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Pokemon-mania vindicates Nintendo's mobile game shift

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People have been telling Nintendo for years to put their games on Mobile. Now, another company has shown them how it's done!

1 ( +2 / -1 )

yes they someone rebooted nascent encoding in a younger generation to become narcissistic Borg Drones roaming the streets. Win?

0 ( +1 / -1 )

I can't wait to see the new keitai zombies walking off train platforms and in front vehicles. It's going to be so exiting!

4 ( +6 / -2 )

I can't wait to see more derision of the public by JT posters!

0 ( +3 / -3 )

Ah well, at least it makes people go walk outside and meet other people

"Fans of new smartphone game Pokémon Go take over Central Park to catch hidden creatures"

http://www.nydailynews.com/new-york/pokemon-fans-central-park-catch-hidden-creatures-article-1.2707497

http://www.si.com/extra-mustard/2016/07/11/central-park-new-york-invaded-people-playing-pokemon-go

1 ( +2 / -1 )

And Japanese consumers have to wait - yet again - until the rest of the world has already enjoyed something before they can even glimpse something Japan created.

-1 ( +1 / -2 )

I kinda agree with an increase of keitai zombies. But I'm kinda curious if how much afterthought was put into this games pokemon capture locations. As long as they don't appear on busy intersections, train tracks, or in construction areas it makes sense. But if they do, that would be some serious hindsight.

"Pikachu appears between speeding vehicles on a highway! Gotta catch 'em all!"

1 ( +2 / -1 )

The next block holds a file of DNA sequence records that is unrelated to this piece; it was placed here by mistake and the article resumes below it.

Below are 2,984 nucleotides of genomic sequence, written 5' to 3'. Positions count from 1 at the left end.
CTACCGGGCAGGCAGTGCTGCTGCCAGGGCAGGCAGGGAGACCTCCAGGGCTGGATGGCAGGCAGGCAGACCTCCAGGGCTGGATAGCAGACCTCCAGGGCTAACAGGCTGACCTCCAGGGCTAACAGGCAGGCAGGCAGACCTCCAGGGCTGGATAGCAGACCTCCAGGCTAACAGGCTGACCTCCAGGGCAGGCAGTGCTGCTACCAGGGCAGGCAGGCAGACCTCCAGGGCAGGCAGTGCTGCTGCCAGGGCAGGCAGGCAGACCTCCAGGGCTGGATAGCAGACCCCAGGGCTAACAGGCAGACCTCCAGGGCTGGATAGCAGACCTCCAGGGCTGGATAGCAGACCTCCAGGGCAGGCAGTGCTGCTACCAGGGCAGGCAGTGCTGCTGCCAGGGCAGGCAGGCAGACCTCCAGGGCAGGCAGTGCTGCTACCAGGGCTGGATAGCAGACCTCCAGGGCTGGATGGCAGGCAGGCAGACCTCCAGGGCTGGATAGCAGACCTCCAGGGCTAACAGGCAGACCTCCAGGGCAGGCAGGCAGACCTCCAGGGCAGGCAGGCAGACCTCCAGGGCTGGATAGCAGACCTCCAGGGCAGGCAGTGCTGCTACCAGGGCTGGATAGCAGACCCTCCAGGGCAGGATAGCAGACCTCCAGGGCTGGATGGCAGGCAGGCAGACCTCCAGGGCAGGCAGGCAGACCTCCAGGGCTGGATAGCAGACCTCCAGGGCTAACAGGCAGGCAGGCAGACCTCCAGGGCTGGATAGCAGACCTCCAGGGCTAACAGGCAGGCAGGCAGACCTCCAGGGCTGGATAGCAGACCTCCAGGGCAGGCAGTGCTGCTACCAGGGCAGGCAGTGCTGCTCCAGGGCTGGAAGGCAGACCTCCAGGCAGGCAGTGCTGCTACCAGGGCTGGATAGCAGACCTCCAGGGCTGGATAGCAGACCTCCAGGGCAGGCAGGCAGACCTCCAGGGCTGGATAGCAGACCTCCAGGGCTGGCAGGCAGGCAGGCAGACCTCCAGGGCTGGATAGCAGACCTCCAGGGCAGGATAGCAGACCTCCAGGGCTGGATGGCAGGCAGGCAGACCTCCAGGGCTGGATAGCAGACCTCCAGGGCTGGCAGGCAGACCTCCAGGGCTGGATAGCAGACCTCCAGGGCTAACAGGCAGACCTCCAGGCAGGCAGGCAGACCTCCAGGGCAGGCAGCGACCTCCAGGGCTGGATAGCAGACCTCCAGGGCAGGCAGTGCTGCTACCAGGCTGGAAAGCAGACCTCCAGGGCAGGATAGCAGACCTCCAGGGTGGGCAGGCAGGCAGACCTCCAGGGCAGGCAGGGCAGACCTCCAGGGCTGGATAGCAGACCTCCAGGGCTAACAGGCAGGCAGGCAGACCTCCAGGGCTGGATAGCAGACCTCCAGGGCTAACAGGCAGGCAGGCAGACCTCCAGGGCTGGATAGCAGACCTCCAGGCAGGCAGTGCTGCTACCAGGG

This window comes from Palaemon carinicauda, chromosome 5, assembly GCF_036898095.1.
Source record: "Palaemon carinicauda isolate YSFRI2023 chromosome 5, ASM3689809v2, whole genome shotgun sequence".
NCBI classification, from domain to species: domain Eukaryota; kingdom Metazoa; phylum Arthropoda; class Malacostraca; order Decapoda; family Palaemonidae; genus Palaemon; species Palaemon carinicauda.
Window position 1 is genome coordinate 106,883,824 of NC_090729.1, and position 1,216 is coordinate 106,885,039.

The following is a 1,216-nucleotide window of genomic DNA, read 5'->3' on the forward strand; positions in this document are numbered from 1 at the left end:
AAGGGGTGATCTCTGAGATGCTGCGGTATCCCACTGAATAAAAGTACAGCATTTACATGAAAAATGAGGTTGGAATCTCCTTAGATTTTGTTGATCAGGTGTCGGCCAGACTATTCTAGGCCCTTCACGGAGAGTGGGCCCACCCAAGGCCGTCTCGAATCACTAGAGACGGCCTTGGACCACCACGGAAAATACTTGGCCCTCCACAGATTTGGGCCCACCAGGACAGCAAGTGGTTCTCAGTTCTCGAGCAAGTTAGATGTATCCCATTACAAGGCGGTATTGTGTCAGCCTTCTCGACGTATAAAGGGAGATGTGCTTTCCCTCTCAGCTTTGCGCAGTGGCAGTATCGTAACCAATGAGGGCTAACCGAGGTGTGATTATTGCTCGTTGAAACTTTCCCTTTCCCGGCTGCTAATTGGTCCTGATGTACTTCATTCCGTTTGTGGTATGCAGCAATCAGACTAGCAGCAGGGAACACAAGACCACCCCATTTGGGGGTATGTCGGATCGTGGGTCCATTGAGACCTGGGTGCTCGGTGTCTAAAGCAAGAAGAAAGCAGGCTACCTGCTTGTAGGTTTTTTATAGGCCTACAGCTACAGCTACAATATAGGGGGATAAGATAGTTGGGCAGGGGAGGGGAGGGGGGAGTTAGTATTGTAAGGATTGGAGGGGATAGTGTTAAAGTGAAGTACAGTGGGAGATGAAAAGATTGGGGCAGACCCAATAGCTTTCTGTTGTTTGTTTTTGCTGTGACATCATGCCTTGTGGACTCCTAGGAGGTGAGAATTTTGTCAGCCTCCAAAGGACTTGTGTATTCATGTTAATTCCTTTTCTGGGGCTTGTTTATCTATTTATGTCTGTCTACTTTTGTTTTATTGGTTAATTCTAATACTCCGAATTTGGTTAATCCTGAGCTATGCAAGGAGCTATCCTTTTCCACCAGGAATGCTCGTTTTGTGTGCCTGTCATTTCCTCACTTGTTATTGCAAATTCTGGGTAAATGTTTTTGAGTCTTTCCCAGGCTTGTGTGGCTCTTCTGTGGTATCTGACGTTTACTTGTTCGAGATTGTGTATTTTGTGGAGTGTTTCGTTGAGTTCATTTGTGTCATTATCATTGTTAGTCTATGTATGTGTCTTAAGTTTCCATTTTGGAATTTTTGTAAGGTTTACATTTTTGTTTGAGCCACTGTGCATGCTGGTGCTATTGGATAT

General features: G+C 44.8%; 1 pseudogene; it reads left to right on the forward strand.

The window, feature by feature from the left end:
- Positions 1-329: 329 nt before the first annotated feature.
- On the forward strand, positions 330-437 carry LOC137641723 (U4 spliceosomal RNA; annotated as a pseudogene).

I tried it here in Japan (have a second USA itunes account). It is certainly an interesting idea and it does excite me to see what's coming next...but I was never really into Pokemon and the ~10 minutes I spent on it was enough for me.

..First Pokemon game I've ever played to be honest.

Anyway, it felt much more like a social thing than a game, and being the only guy in my town that I know of with it...yeah wasn't really feeling it.

0 ( +1 / -1 )

I played the original Gameboy (B&W) Pokemon for about 10 minutes in 1998. That was enough.

0 ( +3 / -3 )

I played the original Gameboy (B&W) Pokemon for about 10 minutes in 1998. That was enough.

Nice story man.

1 ( +3 / -2 )

It's an interesting approach to fighting teenage obesity.

2 ( +2 / -0 )

I thought pokemon was for kids.

1 ( +2 / -1 )

I thought pokemon was for kids.

Hehehe. Try saying that after getting into what they call the "Metagame". Pokémon's got as much strategy as Chess. The luck factor and not knowing what types your opponent tosses out there is what makes it more random than Chess.

1 ( +1 / -0 )

What a cash cow! The marketing potential!

0 ( +0 / -0 )